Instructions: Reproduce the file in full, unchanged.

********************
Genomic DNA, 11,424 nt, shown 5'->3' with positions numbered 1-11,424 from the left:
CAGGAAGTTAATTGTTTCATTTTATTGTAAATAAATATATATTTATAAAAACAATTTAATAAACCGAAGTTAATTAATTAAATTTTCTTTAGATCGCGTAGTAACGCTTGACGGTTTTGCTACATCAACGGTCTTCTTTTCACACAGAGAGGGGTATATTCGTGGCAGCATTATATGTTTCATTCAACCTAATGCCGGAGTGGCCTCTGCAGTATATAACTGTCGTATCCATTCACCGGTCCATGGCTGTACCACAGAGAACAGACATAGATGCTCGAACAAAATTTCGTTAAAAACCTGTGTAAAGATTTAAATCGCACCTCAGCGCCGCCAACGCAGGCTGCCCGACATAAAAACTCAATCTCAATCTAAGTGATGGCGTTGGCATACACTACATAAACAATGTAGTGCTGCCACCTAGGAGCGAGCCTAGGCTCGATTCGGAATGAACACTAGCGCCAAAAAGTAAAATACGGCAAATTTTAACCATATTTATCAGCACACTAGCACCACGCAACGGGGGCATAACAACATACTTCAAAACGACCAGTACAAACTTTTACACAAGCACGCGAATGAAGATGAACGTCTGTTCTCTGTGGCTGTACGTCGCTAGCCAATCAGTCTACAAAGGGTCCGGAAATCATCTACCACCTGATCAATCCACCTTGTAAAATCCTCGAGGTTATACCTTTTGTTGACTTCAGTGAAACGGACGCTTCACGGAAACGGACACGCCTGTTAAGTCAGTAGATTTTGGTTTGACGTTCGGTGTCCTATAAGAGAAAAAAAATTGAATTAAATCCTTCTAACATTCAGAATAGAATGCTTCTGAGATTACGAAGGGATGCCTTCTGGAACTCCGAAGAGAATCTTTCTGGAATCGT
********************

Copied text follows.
Genomic DNA, 11,424 nt, shown 5'->3' with positions numbered 1-11,424 from the left:
CAGGAAGTTAATTGTTTCATTTTATTGTAAATAAATATATATTTATAAAAACAATTTAATAAACCGAAGTTAATTAATTAAATTTTCTTTAGATCGCGTAGTAACGCTTGACGGTTTTGCTACATCAACGGTCTTCTTTTCACACAGAGAGGGGTATATTCGTGGCAGCATTATATGTTTCATTCAACCTAATGCCGGAGTGGCCTCTGCAGTATATAACTGTCGTATCCATTCACCGGTCCATGGCTGTACCACAGAGAACAGACATAGATGCTCGAACAAAATTTCGTTAAAAACCTGTGTAAAGATTTAAATCGCACCTCAGCGCCGCCAACGCAGGCTGCCCGACATAAAAACTCAATCTCAATCTAAGTGATGGCGTTGGCATACACTACATAAACAATGTAGTGCTGCCACCTAGGAGCGAGCCTAGGCTCGATTCGGAATGAACACTAGCGCCAAAAAGTAAAATACGGCAAATTTTAACCATATTTATCAGCACACTAGCACCACGCAACGGGGGCATAACAACATACTTCAAAACGACCAGTACAAACTTTTACACAAGCACGCGAATGAAGATGAACGTCTGTTCTCTGTGGCTGTACGTCGCTAGCCAATCAGTCTACAAAGGGTCCGGAAATCATCTACCACCTGATCAATCCACCTTGTAAAATCCTCGAGGTTATACCTTTTGTTGACTTCAGTGAAACGGACGCTTCACGGAAACGGACACGCCTGTTAAGTCAGTAGATTTTGGTTTGACGTTCGGTGTCCTATAAGAGAAAAAAAATTGAATTAAATCCTTCTAACATTCAGAATAGAATGCTTCTGAGATTACGAAGGGATGCCTTCTGGAACTCCGAAGAGAATCTTTCTGGAATCGT